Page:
Las Vegas Sun

September 22, 2018

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Sun editorial:

Americans to Trump: We will not stand by as you bulldoze the EPA

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Tom Brenner / The New York Times

Michael Dourson speaks Oct. 4 at his nomination hearing to serve as head of the Environmental Protection Agency’s chemical regulatory program, before the Senate Committee on Environment and Public Works. Last week, Dourson withdrew from consideration.

The outcome of the Senate race in Alabama wasn’t the only victory last week for Americans fighting back against President Donald Trump’s destructive and divisive agenda.

The day after watching Republican candidate Roy Moore lose the election despite Trump’s endorsement, the president suffered another setback when his nominee to head the Environmental Protection Agency’s chemical safety division backed out of consideration

The nominee, Michael L. Dourson, was a galling choice for the position. A close ally of the chemical and tobacco industries, Dourson is a toxicologist who’s produced a string of studies backing safety claims by those industries on toxic chemicals, including pesticides and flame retardants. Google his name, and you’ll see the word “shill” pop up more than once.

As was the case with Trump’s EPA director, Scott Pruitt, a longtime enemy of the agency, choosing Dourson to lead the chemical safety division was a textbook case of trying to let the fox guard the hen house.

So after months of watching Trump destroy years of progress on environmental stewardship with his slap-in-the-face appointments and rollbacks of regulations, it was refreshing to see Dourson back out.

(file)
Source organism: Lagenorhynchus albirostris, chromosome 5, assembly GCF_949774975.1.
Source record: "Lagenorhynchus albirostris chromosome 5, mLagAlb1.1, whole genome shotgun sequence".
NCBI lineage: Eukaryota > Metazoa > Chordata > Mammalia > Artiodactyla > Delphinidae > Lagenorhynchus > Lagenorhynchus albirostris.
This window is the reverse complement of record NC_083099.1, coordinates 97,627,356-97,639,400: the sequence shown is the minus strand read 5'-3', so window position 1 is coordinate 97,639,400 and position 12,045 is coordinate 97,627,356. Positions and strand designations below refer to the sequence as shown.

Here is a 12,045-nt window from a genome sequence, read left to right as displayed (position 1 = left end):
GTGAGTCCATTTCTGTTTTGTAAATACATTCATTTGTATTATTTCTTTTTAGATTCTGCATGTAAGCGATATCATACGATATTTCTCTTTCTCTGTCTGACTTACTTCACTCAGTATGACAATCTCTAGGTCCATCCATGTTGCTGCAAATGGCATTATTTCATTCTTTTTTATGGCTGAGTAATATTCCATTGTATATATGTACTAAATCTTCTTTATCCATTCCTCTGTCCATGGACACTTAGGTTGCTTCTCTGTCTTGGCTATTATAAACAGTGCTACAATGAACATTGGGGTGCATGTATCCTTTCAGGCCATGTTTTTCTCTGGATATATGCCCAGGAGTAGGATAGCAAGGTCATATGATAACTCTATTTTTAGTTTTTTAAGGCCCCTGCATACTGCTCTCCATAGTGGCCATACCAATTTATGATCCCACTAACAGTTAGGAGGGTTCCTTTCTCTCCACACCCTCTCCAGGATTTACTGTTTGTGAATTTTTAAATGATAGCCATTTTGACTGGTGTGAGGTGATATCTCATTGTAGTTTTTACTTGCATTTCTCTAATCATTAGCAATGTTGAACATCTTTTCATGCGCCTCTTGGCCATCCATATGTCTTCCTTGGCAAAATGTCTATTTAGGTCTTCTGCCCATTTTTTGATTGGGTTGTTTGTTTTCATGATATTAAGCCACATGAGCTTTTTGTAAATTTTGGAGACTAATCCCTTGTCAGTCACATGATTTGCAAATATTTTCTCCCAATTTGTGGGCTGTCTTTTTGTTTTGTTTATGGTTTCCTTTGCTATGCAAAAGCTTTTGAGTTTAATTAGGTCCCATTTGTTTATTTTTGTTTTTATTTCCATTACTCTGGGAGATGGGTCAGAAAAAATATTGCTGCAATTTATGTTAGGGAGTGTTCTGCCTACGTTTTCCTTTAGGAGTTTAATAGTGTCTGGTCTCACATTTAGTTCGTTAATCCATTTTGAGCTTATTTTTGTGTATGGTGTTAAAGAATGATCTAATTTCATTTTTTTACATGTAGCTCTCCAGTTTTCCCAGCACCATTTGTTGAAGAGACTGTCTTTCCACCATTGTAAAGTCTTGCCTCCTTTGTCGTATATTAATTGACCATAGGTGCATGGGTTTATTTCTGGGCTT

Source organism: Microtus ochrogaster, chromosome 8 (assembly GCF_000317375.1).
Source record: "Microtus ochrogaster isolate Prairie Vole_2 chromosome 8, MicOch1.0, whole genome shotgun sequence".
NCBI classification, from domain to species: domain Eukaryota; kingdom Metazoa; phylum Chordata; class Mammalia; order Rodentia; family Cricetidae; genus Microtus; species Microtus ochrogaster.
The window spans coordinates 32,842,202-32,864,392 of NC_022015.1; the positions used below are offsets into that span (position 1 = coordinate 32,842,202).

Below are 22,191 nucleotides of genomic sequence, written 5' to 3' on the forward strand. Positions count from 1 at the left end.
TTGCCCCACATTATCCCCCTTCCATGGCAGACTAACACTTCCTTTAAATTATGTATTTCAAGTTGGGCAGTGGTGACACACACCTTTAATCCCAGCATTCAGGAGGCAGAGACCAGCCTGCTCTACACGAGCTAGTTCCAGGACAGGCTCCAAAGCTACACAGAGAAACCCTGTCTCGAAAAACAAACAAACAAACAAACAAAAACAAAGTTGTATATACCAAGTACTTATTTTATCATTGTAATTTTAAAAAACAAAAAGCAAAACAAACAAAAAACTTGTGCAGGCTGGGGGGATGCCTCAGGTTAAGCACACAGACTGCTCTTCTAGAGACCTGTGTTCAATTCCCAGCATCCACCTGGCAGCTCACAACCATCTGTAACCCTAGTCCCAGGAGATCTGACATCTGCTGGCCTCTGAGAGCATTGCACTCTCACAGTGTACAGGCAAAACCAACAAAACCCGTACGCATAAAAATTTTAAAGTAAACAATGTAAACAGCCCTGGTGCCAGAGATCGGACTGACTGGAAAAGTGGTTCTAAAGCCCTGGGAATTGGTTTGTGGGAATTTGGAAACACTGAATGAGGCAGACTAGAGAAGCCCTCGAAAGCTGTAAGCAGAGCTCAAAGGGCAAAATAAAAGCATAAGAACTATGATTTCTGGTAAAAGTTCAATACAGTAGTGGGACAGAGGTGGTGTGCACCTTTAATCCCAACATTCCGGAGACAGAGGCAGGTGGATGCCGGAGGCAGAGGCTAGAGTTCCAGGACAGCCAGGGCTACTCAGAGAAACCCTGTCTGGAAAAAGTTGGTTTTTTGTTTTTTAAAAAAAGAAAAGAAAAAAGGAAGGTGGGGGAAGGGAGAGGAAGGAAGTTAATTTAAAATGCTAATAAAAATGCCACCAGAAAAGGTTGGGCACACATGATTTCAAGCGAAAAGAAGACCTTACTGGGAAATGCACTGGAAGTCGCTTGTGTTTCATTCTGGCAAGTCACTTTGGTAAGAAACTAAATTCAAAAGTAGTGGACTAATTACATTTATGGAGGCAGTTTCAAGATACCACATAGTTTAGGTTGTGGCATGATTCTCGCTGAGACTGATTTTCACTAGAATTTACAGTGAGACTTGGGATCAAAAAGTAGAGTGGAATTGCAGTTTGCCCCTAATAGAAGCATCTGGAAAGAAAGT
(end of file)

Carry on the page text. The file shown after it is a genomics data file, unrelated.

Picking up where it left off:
Dourson had been the subject of an intense campaign aimed at putting public pressure on senators not to vote for his confirmation. A particularly clever approach came from Clean Air Moms Action, a Washington, D.C.-based advocacy group, which distributed a package for mythical Dourson-brand cigarettes containing the warning “EPA nominee Michael Dourson may be hazardous to your health.”

Clever, but it was true. Among the alarming items from Dourson’s past, he had argued for far looser protective standards for perchlorate, a chemical component of rocket fuel that has been linked to serious impairment of brain development in children. Southern Nevadans know all too well about the stuff, as the nation’s largest perchlorate plume is in our backyard and has contaminated Lake Mead. Since 1997, the plume has been the subject of a multibillion-dollar cleanup effort that has reduced its level in the lake.

Given that perchlorate was only one chemical for which Dourson sought a scaleback of protection, seeing him withdraw was reason for celebration.

Those who opposed him set a good example for all Americans, especially those who are justifiably horrified by Trump’s assault on the environment.

With Trump in the White House and Republicans in control of both chambers of Congress, it’s been a painful year for those who care about reversing global warming, protecting our lands and waterways and reducing pollution.

Even with a nominee as lousy as Dourson, it took an intense effort to keep him out of the position. His withdrawal apparently was triggered by the publication of documents showing the closeness of his ties with the chemical industry. Greenpeace obtained the documents and shared them with The New York Times.

Those involved with fully exposing Dourson deserve a bravo, as do two Republican senators who had announced their opposition to him — Richard Burr and Thom Tillis, both of North Carolina. In breaking party ranks, they had left Dourson without a safety net, as one more no vote from Republicans would have sunk his nomination.

Unfortunately, Dourson was the tip of the iceberg in terms of Trump’s dismantling of the EPA, so there’s much more work to be done by advocates and concerned Americans.

But those who tripped up his nomination offered inspiration and hope. As they showed, Americans who aren’t afraid to stand in front of Trump’s bulldozer can make good things happen.